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Home Inspector Goes Viral Showing Just How Cheap This $1.8 Million House Is
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Home Inspector Goes Viral Showing Just How Cheap This $1.8 Million House Is

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Any house with a $1.8 million price tag is expected to live up to luxurious expectations. However, this isn’t always the case, as proven by professional home inspector and TikTok user @everyones.junk.drawer.

His recent post unraveled major flaws in what appears to be a lovely, newly built home. Close scrutiny revealed flimsily installed ovens, wiggly staircase railings, and bathroom doors that won’t close. 

If you’ve been dreaming about a fancy house for you and your family, let this short piece be your much-needed reality check.

Expensive homes are expected to exude luxury all the way through

Image credits: Curtis Adams (not the actual image)

This professional home inspector revealed design and construction flaws in a newly constructed house

Image credits: everyones.junk.drawer

Image credits: everyones.junk.drawer

Image credits: everyones.junk.drawer

Image credits: everyones.junk.drawer

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Image credits: everyones.junk.drawer

Image credits: everyones.junk.drawer

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Image credits: everyones.junk.drawer

Image credits: everyones.junk.drawer

Image credits: everyones.junk.drawer

Image credits: everyones.junk.drawer

Image credits: everyones.junk.drawer

Image credits: everyones.junk.drawer

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Image credits: everyones.junk.drawer

Image credits: everyones.junk.drawer

Image credits: everyones.junk.drawer

Here’s the full video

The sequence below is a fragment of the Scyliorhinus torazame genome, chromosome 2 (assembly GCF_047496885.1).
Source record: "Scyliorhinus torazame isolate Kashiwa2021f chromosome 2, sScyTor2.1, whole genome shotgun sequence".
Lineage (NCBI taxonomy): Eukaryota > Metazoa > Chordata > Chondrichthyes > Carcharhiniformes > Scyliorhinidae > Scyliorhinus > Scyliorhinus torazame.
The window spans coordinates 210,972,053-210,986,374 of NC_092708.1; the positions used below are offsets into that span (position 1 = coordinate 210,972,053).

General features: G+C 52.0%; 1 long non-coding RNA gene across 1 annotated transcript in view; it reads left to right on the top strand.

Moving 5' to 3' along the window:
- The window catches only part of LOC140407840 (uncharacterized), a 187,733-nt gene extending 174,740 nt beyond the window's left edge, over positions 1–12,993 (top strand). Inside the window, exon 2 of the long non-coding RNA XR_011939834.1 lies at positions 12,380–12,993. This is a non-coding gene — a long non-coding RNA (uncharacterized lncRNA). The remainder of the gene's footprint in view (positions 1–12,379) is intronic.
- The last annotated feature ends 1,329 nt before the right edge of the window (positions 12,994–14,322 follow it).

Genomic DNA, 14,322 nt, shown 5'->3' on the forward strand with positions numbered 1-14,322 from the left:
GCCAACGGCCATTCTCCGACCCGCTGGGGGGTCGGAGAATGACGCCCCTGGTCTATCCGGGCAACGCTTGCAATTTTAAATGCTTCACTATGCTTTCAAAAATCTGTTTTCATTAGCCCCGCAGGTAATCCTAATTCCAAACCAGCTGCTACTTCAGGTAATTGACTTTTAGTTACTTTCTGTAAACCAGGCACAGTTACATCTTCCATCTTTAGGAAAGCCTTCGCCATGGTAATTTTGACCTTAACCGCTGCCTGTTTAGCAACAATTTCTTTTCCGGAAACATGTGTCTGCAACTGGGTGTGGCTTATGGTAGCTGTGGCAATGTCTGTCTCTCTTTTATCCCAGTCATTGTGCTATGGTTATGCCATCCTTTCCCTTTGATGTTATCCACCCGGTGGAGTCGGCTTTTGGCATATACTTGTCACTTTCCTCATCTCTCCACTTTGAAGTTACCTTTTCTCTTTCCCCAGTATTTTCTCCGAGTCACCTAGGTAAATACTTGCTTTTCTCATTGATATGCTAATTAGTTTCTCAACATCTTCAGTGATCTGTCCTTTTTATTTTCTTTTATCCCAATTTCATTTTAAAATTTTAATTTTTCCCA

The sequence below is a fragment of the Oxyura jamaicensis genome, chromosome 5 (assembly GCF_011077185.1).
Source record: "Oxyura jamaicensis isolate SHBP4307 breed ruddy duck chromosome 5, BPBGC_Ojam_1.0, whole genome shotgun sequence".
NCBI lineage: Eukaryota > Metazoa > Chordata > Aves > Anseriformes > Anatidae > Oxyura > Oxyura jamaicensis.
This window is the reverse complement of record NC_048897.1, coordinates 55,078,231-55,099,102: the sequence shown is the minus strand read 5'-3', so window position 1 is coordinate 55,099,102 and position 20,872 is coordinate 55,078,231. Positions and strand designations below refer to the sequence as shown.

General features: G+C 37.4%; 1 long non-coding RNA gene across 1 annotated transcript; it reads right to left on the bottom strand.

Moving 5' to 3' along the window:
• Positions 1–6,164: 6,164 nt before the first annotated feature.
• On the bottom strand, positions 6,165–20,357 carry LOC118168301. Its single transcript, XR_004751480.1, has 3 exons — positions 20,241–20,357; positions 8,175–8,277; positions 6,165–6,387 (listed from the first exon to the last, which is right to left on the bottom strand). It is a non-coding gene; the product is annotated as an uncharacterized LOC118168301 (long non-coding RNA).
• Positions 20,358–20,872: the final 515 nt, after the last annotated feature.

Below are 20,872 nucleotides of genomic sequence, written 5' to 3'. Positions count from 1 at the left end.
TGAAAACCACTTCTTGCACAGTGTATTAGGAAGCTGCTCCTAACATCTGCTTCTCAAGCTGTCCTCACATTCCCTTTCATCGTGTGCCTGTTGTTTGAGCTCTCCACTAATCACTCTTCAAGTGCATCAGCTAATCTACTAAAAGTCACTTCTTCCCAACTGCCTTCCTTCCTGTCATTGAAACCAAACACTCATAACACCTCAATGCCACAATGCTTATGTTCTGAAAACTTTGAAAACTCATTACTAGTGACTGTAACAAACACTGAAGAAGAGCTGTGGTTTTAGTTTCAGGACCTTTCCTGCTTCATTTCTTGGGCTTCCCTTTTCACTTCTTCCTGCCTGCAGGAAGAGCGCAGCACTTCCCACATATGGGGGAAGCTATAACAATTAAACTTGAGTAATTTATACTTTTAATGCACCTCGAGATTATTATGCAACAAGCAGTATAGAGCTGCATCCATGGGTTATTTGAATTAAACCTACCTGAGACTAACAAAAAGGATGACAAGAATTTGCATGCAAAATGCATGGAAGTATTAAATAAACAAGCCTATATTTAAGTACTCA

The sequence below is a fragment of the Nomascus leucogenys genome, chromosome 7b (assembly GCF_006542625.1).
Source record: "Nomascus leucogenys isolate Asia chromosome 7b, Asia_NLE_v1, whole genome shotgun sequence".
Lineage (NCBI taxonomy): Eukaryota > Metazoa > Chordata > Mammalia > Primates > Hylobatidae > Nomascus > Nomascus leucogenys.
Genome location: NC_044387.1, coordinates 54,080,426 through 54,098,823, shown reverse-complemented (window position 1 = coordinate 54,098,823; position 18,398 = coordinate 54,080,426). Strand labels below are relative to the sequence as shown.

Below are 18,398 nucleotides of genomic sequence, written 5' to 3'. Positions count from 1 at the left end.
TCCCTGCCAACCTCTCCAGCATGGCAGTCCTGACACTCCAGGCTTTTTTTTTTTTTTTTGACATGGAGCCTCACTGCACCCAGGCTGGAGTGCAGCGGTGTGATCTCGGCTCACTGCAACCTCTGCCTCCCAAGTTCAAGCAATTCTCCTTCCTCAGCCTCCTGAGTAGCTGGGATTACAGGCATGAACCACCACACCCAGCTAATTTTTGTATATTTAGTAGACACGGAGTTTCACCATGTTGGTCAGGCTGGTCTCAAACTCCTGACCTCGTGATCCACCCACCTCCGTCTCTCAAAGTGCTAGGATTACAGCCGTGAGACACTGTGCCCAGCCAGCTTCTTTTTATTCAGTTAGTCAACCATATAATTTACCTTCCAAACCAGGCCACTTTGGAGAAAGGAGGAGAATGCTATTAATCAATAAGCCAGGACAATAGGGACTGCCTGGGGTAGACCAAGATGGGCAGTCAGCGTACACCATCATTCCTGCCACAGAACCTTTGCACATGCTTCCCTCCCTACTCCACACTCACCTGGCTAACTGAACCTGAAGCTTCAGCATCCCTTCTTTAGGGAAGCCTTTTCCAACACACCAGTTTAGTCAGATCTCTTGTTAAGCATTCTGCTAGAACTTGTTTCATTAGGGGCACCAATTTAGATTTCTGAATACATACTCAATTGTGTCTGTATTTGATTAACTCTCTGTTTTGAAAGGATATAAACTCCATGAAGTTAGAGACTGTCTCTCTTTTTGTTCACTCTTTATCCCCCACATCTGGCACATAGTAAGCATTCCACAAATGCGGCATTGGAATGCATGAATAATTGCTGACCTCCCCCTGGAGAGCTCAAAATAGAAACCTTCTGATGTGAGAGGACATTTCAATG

@everyones.junk.drawer another day, another new house that had a new set of problems. #newconstruction #house #inspection #singinginspector #thatnewhouse #construction #quality #craftsmanship #attention #to #details #well #thought #out #movingalong #downwardspiral #joy #live #laugh #love ♬ original sound – 🇵🇸 Inspector Guy

New and existing homes will always have their fair share of issues

No house will be free of problems, according to Ink Michigan Realty broker Ryan Milo. And if you spot them after closing the deal, they become your responsibility. 

“What I tell buyers at the time of signing a contract is that after they get the keys, the house is theirs, and things will happen,” he told US News Real Estate

“For example, your hot water heater breaks down three days after you move in. … ‘It’s your hot water heater,’ I tell them. This may sound harsh, but spelling this out before closing avoids a lot of headaches later.”

Milo mentioned the tedious task of proving that the seller’s failure to disclose the problems was intentional. As he advises, taking legal action should be considered carefully. 

“Buyers should outweigh the costs and time with their attorneys to see if there would be a favorable outcome or not.”

There is a proper way of dealing with a new house’s defects 

Before calling an attorney, Milo advises checking for a home warranty first. It may not cover the entire cost, but it can save the buyer a lot of money on the repairs. 

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“These can be paid for by the buyer or seller and typically will run for one year. There are limitations to each repair, and most homeowners will have to pay an initial fee for each claim, typically running up to one hundred dollars,” he said. 

But if you’re intent on lawyering up, you must provide solid proof. Step one involves holding all parties accountable. These may include the seller, their agent, and/or a home inspector. 

Next, you must prove five things: the problem occurred before closing the deal, it was an apparent defect, the seller lied or failed to disclose the issue, the problems led to financial damages, and you relied on the nondisclosure agreement. 

Finally, you must consider the statute of limitations. Typically, buyers must file the suit within two to ten years from the date of the alleged infraction.